A typical fit to good data on a homogeneous non-porous surface is shown in figure 3. The data is by Payne, Sing and Turk[11] and was used to create the -s standard curve. Unlike the BET, which can only be at best fit over the range of 0.05 to 0.35 of P/Pvap, the range of the fit is the full isotherm.

Comparison with chemisorption[edit]

  • Physisorption is a general phenomenon and occurs in any solid/fluid or solid/gas system. Chemisorption is characterized by chemical specificity.
  • In physisorption, perturbation of the electronic states of adsorbent and adsorbate is minimal. The adsorption forces include London Forces, dipole-dipole attractions, dipole-induced attraction and "hydrogen bonding." For chemisorption, changes in the electronic states may be detectable by suitable physical means, in other words, chemical bonding.
  • Typical binding energy of physisorption is about 10–300 meV and non-localized. Chemisorption usually forms bonding with energy of 1–10 eV and localized.
  • The elementary step in physisorption from a gas phase does not involve an activation energy. Chemisorption often involves an activation energy.
  • For physisorption gas phase molecules, adsorbates, form multilayer adsorption unless physical barriers, such as porosity, interfere. In chemisorption, molecules are adsorbed on the surface by valence bonds and only form monolayer adsorption.
  • A direct transition from physisorption to chemisorption has been observed by attaching a CO molecule to the tip of an atomic force microscope and measuring its interaction with a single iron atom. [12] This effect was observed in the late 1960s from field emission and ESR measurements and reported by Moyes and Wells.[13]

See also[edit]


  1. ^ K. Oura; et al. (2003), Surface Science, An Introduction, Berlin: Springer, ISBN 978-3-540-00545-2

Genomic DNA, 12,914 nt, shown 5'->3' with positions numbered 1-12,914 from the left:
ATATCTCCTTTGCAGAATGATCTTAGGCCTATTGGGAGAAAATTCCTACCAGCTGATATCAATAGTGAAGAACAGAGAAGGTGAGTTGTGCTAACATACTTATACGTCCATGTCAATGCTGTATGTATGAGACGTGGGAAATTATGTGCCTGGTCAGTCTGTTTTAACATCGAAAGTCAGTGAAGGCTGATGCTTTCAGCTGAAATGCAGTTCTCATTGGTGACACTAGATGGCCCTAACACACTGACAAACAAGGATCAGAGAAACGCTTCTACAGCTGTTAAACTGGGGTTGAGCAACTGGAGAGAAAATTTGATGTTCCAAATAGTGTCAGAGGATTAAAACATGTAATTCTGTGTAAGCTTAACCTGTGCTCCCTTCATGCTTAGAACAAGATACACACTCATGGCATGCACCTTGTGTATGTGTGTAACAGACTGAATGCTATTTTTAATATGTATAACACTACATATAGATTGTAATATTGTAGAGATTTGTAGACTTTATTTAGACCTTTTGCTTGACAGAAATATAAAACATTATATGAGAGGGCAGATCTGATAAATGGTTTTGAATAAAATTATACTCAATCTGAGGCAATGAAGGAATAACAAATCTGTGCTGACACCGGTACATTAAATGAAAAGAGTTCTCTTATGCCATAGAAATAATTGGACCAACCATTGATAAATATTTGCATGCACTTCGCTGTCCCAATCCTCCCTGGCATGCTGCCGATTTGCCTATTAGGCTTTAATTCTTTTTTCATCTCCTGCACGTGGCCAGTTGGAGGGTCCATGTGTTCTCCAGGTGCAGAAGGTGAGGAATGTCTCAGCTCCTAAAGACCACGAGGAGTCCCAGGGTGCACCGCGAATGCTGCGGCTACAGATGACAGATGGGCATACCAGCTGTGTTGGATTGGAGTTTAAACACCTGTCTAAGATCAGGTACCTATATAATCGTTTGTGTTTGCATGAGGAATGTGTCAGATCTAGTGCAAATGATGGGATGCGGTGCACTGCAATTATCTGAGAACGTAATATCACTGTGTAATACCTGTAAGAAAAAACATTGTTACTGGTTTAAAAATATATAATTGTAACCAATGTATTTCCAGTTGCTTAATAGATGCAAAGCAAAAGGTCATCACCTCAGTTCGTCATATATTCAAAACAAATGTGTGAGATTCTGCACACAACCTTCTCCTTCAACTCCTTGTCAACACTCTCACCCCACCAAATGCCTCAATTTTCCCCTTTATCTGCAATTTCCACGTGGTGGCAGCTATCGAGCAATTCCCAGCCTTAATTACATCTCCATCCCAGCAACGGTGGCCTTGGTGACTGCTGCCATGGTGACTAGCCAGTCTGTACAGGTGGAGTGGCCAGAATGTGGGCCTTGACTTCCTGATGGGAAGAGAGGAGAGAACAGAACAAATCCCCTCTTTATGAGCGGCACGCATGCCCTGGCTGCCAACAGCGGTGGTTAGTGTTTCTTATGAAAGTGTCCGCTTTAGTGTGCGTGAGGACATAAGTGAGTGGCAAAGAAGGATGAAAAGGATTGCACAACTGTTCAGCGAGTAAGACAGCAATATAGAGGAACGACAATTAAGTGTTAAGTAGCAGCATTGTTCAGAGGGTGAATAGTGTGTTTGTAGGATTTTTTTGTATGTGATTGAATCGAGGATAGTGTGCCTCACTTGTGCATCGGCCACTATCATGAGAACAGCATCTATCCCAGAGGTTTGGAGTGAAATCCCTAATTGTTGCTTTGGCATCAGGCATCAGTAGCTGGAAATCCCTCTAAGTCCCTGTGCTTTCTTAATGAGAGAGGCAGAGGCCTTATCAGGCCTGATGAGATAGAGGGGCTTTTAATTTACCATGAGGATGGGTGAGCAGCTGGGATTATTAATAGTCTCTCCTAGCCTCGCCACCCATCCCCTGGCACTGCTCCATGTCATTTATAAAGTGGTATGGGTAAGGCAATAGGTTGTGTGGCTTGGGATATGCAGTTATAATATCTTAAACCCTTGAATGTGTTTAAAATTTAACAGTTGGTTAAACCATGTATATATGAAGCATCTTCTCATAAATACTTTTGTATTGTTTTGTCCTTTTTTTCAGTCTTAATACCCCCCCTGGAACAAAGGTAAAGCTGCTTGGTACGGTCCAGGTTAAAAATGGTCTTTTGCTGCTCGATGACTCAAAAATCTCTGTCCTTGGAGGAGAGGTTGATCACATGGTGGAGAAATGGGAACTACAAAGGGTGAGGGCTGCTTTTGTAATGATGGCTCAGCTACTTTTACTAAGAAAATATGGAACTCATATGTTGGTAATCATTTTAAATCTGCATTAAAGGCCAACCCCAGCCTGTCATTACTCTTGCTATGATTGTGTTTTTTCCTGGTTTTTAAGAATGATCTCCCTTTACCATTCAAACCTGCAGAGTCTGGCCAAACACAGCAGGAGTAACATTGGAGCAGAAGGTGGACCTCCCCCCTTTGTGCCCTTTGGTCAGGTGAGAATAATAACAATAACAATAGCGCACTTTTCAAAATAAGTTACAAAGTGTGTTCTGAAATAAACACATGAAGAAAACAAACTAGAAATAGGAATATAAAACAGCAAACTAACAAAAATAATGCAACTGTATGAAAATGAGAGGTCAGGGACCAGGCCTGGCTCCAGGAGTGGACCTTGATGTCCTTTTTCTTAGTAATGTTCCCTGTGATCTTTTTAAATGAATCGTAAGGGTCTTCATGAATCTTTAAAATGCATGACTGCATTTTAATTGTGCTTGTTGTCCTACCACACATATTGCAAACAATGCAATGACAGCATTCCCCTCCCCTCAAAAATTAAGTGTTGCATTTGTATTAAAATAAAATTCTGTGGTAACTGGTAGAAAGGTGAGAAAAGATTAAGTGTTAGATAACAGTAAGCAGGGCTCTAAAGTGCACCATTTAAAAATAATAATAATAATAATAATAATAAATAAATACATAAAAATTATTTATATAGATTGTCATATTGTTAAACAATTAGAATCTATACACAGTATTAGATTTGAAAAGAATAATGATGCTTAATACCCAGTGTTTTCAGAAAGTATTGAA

2. ^ M. C. Desjonqueres; et al. (1996), Concepts in surface physics (2nd ed.), New York: Springer-Verlag, ISBN 978-3-540-58622-7, retrieved 29 August 2012
  3. ^ Hans Luth; et al. (1993), Surfaces and interfaces of solids, Springer-Verlag, ISBN 978-3-540-56840-7
  4. ^ K. Autumn; et al. (2000), "Adhesive force of a single gecko foot-hair", Nature, 405 (6787): 681–5, Bibcode:2000Natur.405..681A, doi:10.1038/35015073, PMID 10864324, S2CID 4430651
  5. ^ a b E. Zaremba and W. Kohn (1977), "Theory of helium adsorption on simple and noble-metal surfaces", Phys. Rev. B, 15 (4): 1769–1781, Bibcode:1977PhRvB..15.1769Z, doi:10.1103/PhysRevB.15.1769
  6. ^ Condon, James (2020). Surface Area and Porosity Determinations by Physisorption, 2nd edition. Measurement, Classical Theory and Quantum Theory. Amsterdam, NL: Elsevier. pp. Chapters 3, 4 and 5. ISBN 978-0-12-818785-2.
  7. ^ Polanyi, M. (1914). Verk. Deutsch. Physik, Gas. 16: 1012. {{cite journal}}: Missing or empty |title= (help)
  8. ^ Polanyi, M. (1920). "Neueres über Adsorption und Ursache der Adsorptionskräfte". Z. Electrochem. 26: 370–374.
  9. ^ Polanyi, M. (1929). "Grundlagen der Potentialtheorie der Adsorption". Z Electrohem. 35: 431–432.
  10. ^ deBoer, J.H.; Zwikker, C. (1929). "Adsorption als Folge von Polarisation". Z. Phys. Chem. B3: 407–420.
  11. ^ Payne, D. A.; Sing, K. S. W.; D. H. Turk (1973). "Comparison of argon and nitrogen adsorption isotherms on porous and nonporous hydroxylated silica". J. Colloid Interface Sci. 43 (2): 287–293. doi:10.1016/0021-9797(73)90376-7.
  12. ^ Huber, F.; et al. (12 September 2019). "Chemical bond formation showing a transition from physisorption to chemisorption". Science. 365 (6462): 235–238. Bibcode:2019Sci...365..235H. doi:10.1126/science.aay3444. PMID 25791086. S2CID 202569091.
  13. ^ Moyes, M. L.; Monson, P. A. (1973). "Adsorption of Benzene on Metals". Adv. Catal. 20: 591–622.